Ivor Gurney (1890-1937)

Behind the name Ivor Gurney lies the tragic story of a composer and poet whose life seemed full of promise, but who ended his days in a lunatic asylum. His work was influenced by two contrasting landscapes – the beautiful countryside of his native Gloucestershire, and the desolate terrain of the Western Front during the First World War. He was wounded at the battle of Arras (the poet Edward Thomas did not survive the same battle) and later in 1917 he was gassed and returned to “Blighty”. Although when he died in 1937 he was just beginning to be acknowledged as one of England’s finest song composers, it is only in recent years that his stature as a war poet has been fully appreciated. He was certified insane in 1922, and after running away from Barnwood House, an asylum near Gloucester, he was committed to the City of London Mental Hospital in Dartford, Kent, where he remained until his death from bilateral pulmonary tuberculosis, on 26 December 1937. His body was removed to Gloucester, and in the bleak unlovely churchyard at Twigworth, towards sunset on the last day of the year, he was buried.

In 1932, Helen Thomas, widow of the poet, went with Marion Scott to visit Gurney at Dartford (Gurney loved Edward Thomas’s work and set at least eighteen of his poems to music). In 1960 she recalled the visit for the Royal College of Music’s magazine:

We arrived at the asylum which looked like – as indeed it was – a prison. A warder let us in after unlocking a door, and doors were opened and locked behind us as we were ushered into the building. We were walking along a bare corridor when we were met by a tall gaunt dishevelled man clad in pyjamas and dressing gown, to whom Miss Scott introduced me. He gazed with an intense stare into my face and took me silently by the hand. Then I gave him the flowers which he took with the same deeply moving intensity and silence. He then said, “You are Helen, Edward’s wife and Edward is dead.” I said, “Yes, let us talk of him.” So we went into a little cell-like bedroom where the only furniture was a bed and a chair. The window was barred and the walls were bare and drab. He put the flowers on the bed for there was no vessel to put them in; there was nothing in the room that could in any way be used to damage with – no pottery or jars whose broken edge could be used as a weapon. He remarked on my pretty hat, for it was summer and I had purposely put on my prettiest clothes. I remember that although his talk was generally quite sane and lucid, he said, “It was wireless that killed Edward.” This idea of the danger of wireless and his fear of it constantly occurred in his talk. “They are getting at me through wireless.” Before we left he took us into a large room in which was a piano and on this he played to us and the tragic circle of men who sat on hard benches against the walls of the room. They gave no sign that they heard the music. The room was quite bare and there wasn’t one beautiful thing for the patients to look at.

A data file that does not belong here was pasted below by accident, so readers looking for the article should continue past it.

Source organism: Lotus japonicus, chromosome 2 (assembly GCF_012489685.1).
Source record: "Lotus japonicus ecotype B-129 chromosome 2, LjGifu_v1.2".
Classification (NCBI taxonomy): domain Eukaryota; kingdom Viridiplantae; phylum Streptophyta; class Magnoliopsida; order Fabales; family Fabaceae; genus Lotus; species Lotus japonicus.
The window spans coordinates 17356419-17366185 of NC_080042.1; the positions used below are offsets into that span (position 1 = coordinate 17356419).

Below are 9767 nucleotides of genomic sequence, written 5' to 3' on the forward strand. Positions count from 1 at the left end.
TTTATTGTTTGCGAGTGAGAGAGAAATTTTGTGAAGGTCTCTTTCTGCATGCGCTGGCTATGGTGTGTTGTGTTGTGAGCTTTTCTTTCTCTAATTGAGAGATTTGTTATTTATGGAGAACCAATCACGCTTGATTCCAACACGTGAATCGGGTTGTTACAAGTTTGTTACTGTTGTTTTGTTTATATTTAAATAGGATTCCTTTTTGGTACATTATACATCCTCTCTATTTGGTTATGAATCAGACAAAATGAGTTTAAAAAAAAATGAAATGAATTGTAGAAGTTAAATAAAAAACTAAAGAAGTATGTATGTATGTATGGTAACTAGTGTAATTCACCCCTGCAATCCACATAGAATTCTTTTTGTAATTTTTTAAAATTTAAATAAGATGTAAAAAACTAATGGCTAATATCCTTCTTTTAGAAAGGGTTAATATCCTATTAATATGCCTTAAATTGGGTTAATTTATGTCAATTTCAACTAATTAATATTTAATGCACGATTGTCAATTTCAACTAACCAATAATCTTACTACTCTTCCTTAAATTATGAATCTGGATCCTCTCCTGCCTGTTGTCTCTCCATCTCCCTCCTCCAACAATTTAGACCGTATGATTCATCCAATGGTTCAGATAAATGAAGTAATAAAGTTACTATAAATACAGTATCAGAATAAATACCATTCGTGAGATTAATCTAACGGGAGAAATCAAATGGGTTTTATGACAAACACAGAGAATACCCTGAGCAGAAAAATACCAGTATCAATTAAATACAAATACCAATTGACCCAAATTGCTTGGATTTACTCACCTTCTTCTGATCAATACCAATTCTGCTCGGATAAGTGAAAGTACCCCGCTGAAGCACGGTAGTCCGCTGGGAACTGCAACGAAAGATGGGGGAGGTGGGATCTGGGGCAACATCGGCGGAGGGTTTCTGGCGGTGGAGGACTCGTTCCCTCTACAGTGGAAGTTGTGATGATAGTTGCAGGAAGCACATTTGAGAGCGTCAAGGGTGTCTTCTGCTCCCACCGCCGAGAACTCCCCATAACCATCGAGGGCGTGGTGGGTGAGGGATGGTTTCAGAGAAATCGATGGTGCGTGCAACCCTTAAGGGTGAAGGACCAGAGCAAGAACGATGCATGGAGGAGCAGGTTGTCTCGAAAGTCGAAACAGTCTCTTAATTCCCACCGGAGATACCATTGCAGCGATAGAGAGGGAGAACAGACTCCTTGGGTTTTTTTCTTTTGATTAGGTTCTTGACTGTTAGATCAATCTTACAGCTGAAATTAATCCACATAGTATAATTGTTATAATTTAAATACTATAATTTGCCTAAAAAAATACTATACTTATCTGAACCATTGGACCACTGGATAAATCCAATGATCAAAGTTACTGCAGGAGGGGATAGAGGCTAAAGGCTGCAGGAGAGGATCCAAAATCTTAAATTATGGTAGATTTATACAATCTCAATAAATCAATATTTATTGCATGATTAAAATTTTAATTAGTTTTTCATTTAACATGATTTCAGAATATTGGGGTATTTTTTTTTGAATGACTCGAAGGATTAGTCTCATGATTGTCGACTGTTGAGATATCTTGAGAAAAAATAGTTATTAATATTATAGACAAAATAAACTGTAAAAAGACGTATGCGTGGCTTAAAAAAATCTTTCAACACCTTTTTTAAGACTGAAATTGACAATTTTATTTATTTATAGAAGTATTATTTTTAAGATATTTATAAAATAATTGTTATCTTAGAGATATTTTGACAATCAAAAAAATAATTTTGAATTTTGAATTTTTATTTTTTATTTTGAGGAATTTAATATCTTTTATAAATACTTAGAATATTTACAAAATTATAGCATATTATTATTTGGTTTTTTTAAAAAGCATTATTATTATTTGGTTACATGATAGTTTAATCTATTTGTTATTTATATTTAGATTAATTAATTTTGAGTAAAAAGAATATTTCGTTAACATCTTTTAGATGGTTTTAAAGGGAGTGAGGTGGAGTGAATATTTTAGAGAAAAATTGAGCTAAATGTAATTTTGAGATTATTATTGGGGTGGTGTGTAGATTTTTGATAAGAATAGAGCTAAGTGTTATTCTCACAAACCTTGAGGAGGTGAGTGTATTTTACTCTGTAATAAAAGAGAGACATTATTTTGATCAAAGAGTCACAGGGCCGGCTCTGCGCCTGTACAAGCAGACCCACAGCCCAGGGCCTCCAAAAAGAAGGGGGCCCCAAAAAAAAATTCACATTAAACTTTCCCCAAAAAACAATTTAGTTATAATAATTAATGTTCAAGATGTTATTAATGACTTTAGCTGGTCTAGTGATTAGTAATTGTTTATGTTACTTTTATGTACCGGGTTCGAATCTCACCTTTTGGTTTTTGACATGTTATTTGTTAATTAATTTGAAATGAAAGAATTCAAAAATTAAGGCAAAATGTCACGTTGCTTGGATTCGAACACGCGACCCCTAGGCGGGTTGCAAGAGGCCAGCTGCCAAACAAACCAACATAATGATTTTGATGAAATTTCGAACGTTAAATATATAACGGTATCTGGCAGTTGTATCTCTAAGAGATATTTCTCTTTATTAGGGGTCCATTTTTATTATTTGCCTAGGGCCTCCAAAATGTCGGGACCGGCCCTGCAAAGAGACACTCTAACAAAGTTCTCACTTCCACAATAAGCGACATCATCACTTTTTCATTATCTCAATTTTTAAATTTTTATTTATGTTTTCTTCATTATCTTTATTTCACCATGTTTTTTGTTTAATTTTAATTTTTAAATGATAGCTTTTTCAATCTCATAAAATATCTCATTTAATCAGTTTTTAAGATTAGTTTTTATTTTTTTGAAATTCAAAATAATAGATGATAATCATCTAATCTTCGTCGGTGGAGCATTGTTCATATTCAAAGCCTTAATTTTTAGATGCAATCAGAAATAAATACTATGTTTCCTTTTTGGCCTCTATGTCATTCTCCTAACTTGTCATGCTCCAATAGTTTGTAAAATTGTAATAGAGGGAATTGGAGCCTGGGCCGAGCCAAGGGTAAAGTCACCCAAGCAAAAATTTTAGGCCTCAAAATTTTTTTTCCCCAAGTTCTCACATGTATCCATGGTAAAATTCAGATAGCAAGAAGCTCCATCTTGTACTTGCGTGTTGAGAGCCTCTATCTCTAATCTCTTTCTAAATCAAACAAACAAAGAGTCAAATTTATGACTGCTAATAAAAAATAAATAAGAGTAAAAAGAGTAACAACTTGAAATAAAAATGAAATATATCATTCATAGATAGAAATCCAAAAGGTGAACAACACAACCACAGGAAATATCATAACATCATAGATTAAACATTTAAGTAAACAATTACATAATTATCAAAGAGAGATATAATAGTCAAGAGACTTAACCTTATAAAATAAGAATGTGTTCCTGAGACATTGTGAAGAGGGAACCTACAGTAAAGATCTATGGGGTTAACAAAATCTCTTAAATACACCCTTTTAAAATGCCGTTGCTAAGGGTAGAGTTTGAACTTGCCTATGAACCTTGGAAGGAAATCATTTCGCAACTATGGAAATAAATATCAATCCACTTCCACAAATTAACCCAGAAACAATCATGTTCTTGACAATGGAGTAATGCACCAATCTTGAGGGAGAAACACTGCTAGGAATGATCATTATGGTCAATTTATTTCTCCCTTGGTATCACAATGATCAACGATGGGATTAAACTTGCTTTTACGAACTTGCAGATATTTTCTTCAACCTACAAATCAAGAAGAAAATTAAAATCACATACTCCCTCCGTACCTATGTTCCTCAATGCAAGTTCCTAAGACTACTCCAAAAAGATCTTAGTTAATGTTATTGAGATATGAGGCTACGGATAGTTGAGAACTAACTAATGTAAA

Ivor Gurney longed more than anything else to go back to his beloved Gloucestershire, but this was not allowed for fear he should try to take his own life. I said, “But surely it would be more humane to let him go there even if it meant no more than one hour of happiness before he killed himself.” But the authorities could not look at it in that way.

The next time I went with Miss Scott I took with me Edward’s own well-used Ordnance Survey maps of Gloucestershire, where he had often walked. This proved to have been a sort of inspiration, for Ivor Gurney at once spread them out on his bed and he and I spent the whole time I was there tracing with our fingers the lanes and byeways and villages of which he knew every step and over which Edward had walked. He spent that hour re-visiting his beloved home, spotting a village or a track, a hill or a wood and seeing it all in his mind’s eye. He trod, in a way that we who were sane could not emulate, the lanes and fields he loved, his guide being his finger tracing the way on the map. It was deeply moving, and I knew that I had hit on an idea that gave him more pleasure than anything else I could have thought of.